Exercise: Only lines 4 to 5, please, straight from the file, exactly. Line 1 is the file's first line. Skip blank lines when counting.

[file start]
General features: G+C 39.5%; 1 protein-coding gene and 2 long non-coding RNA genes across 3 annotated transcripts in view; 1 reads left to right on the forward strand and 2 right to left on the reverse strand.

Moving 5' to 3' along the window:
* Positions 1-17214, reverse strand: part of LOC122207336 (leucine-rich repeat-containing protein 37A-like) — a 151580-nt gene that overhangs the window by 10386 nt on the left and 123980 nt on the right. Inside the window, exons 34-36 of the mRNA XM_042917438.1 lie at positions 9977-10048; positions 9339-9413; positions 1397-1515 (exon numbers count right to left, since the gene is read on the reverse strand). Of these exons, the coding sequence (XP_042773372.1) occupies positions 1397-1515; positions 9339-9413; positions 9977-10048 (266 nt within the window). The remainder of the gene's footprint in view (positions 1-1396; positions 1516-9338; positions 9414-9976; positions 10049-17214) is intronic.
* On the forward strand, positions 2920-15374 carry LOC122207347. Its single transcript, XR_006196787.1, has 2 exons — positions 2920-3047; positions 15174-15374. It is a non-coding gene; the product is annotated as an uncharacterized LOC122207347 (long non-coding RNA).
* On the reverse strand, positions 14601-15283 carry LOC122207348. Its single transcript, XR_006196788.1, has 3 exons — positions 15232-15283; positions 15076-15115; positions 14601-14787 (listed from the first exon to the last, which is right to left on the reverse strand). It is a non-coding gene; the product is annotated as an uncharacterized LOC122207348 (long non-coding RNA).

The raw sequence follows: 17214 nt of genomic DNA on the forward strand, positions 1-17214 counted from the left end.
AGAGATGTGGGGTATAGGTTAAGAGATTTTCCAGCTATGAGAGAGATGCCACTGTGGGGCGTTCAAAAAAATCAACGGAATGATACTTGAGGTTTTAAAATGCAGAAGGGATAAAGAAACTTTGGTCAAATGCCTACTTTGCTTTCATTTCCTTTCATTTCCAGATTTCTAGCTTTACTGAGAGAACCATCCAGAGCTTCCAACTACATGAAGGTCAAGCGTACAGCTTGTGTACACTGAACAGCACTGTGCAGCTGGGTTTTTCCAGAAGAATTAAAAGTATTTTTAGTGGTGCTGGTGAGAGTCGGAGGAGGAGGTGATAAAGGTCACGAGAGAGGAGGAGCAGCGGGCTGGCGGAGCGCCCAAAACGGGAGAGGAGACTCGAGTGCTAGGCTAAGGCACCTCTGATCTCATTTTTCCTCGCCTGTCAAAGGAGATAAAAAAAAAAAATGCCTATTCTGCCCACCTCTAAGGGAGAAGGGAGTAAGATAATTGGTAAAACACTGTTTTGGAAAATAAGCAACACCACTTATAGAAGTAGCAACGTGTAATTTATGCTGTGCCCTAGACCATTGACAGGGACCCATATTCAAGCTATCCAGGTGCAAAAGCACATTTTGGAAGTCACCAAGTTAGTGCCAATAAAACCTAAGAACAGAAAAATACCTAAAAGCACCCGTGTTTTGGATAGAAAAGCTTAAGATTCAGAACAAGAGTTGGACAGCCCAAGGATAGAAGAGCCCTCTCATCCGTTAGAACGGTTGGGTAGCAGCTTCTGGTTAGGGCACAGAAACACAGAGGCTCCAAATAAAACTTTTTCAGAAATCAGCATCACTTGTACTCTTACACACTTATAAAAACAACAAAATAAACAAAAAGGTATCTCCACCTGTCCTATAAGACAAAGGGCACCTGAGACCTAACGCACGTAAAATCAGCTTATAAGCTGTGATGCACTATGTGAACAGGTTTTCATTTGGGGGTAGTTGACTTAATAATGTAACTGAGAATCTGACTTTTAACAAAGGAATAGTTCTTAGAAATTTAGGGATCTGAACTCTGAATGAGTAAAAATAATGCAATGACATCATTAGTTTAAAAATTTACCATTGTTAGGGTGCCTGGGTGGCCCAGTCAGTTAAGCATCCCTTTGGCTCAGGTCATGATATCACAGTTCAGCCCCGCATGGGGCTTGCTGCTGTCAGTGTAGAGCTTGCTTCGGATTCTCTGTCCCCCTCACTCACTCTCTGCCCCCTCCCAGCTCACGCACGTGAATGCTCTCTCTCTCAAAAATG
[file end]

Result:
* On the forward strand, positions 2920-15374 carry LOC122207347. Its single transcript, XR_006196787.1, has 2 exons — positions 2920-3047; positions 15174-15374. It is a non-coding gene; the product is annotated as an uncharacterized LOC122207347 (long non-coding RNA).
* On the reverse strand, positions 14601-15283 carry LOC122207348. Its single transcript, XR_006196788.1, has 3 exons — positions 15232-15283; positions 15076-15115; positions 14601-14787 (listed from the first exon to the last, which is right to left on the reverse strand). It is a non-coding gene; the product is annotated as an uncharacterized LOC122207348 (long non-coding RNA).